A Sunday Beef
As with patience, punctuality is a virtue. So much so that legendary NFL coach Vince Lombardi once created Lombardi-time; The concept (and for his team, rule) that being ten minutes early to meetings is being on time. It’s not a bad way to try and live life. It alleviates the stress of time ebbing away as you rush door to door. It gives you time to compose yourself prior to your appointment. Ultimately it’s a tell of a well-organised individual.
But why has a review of a Sunday lunch resulted in discussion of promptness? Well you see, today’s locale, the Canton Arms, is both popular and reservation free. Every Sunday they just seat people as they arrive, and I’m reliably informed that they never have trouble filling those seats. So promptly we arrive, two friends actually sitting outside as they opened the doors. Like an expectant set of cats, pawing at the door, wanting to be fed and they’re not the only ones in the litter. But if good things come to those that wait, then surely we’re all in for a real treat.
The Canton Arms is what some would call a ‘real, old-school boozers’. Big wooden bar as a centrepiece? Check. Burgundy-painted walls? Check. Wood floors, proud bookcases and displayed jars of pickling and fermenting? Check, check and check. Yes, this is a pub that could only be described as cosy and a bit of a throwback. It might call itself a gastropub but it’s still got a British upper lip.
If the setting is very much a best-of-British pubs, then the menu gives a greater nod to the extense of modern gastropubs. There are some greatest hits, with roast beef and chicken and ham pie. But there’s also an expanse of further-afield offerings. A Sri Lankan pork cheek curry here, and mention of Labneh and Dukkah there. Like somewhat of a late-aged Brit, who’s taken a quick sabbatical from work to travel the world and wants to impart some cultural learnings.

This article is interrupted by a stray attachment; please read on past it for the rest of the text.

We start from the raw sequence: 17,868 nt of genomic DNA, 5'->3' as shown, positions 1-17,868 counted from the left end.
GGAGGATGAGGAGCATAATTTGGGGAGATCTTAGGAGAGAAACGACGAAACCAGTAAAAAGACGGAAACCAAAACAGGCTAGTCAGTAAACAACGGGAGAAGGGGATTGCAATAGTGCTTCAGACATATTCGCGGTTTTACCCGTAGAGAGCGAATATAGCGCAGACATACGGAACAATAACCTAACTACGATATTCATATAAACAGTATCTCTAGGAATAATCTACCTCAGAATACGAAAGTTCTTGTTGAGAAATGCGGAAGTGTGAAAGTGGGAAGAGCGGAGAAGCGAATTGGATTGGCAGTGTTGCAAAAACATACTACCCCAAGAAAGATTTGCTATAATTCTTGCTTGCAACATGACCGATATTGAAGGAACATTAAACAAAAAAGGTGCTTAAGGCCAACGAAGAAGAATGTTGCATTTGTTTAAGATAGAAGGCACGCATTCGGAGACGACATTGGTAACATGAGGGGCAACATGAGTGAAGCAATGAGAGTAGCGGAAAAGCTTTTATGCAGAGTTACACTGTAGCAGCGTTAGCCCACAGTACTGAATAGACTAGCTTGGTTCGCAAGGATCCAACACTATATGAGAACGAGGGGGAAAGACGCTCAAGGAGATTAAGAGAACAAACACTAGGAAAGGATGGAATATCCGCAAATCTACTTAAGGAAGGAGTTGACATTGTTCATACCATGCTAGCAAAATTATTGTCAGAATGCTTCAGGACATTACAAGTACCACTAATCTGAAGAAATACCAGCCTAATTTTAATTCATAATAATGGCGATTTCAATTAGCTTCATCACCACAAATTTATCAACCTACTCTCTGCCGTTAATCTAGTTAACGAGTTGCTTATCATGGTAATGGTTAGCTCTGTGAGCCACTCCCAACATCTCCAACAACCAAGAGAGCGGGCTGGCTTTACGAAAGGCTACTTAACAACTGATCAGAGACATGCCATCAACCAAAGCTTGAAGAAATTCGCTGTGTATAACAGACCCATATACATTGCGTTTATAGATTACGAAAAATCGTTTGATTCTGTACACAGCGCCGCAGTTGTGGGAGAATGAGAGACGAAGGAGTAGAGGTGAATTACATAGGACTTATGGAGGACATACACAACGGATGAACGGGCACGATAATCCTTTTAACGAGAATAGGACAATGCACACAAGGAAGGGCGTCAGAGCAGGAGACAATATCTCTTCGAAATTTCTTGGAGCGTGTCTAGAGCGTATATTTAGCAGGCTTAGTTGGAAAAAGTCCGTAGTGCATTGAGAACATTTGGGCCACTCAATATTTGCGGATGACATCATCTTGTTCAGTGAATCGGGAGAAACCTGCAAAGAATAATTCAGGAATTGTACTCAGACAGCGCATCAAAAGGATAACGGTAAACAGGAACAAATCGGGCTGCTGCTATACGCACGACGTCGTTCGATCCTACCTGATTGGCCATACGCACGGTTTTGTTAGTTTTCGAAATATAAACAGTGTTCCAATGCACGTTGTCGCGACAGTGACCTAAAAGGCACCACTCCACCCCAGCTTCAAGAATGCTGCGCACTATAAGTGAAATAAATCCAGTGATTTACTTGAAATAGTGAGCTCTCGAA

The dukkah and labneh are a refreshing change of pace for Sunday lunch paired with tender roast cauliflower. A pretty plate with pistachio laden crumb of the dukkah like a gravel pathway across the thick, creamy labneh. Another plate has a large wheel of iron-rich, buttery foie gras and two wedges of golden brioche. It’s a generous portion befitting of its pricing at double the cost (£12) of the cauliflower (£7.40). The final starter is the most successful and also the most aesthetically appealing little plate. A smoked grey mullet with pickled onions and rye bread. A homage to Scandinavian, the mullet is flakey and moist with fresh, pickled red onion cutting through the oily fish.
We are, however, here to *ahem* compare meats. The usual team of unwavering beef enthusiasts order the triumphantly labelled ‘Rare’ roast beef (£17). It’s a declaration of intent and one that is well due. It’s blushing so hard I’m reminded of my face when my suit trousers ripped before a client meeting. Although too rare for one around the table, the meat itself is sublime. It’s the thin end of the beef spectrum with slender and tender strips leafed over each other. The almost melting fat has so much flavour to it that you can practically taste the field
It’s accompaniment’s, on the other hand, are a mixed bag. Garlicky green beans are everything they portent to be, with love and attention paid to dredging them in a butter the French would be proud of. The roasties avoid the usual traps and are both crisp outside and fluffy inside with a rich gravy to paddle in. There is one cardinal sin, mind. There’s not a Yorkshire pudding in sight. Given recent exploits at The Florence and Franklins, this is a major disappointment. Our waiter notes that we’re not the first to have asked.
It should be mentioned that although it wasn’t pointed out to us, there are big sharer options too. A salt-marsh lamb shoulder for seven and a shin of beef for two that look good enough to quarrel over. Good news for our waiter that the beef and a very good bottle of Rioja proved more than a sufficient alternative.
It is obvious, come the end of the meal, why my friend was so keen to arrive early. The dining room is now heaving, with the informal seating style meaning tables of 6 are shared between two groups of three. Despite the refined cooking, it maintains an informal approach that’ll make you feel just a bit more Sunday.
The Canton Arms has fully earned its reputation and crowd. With interesting takes on pub classics and excellent roast dinners, this is a Sunday stop to be relished. Now if only they’d add a Yorkshire pudding….
Oh, and did I mention, I was fifteen minutes late?
A Memorable Sunday Beef
The Canton Arms is possibly the most British of Sunday settings, your mum’s kitchen aside. With perfectly cooked roast beef and a range of starters and sides to suit all tastes, the only fault is the lack of Yorkshire puddings. That’s quite a Sunday treat.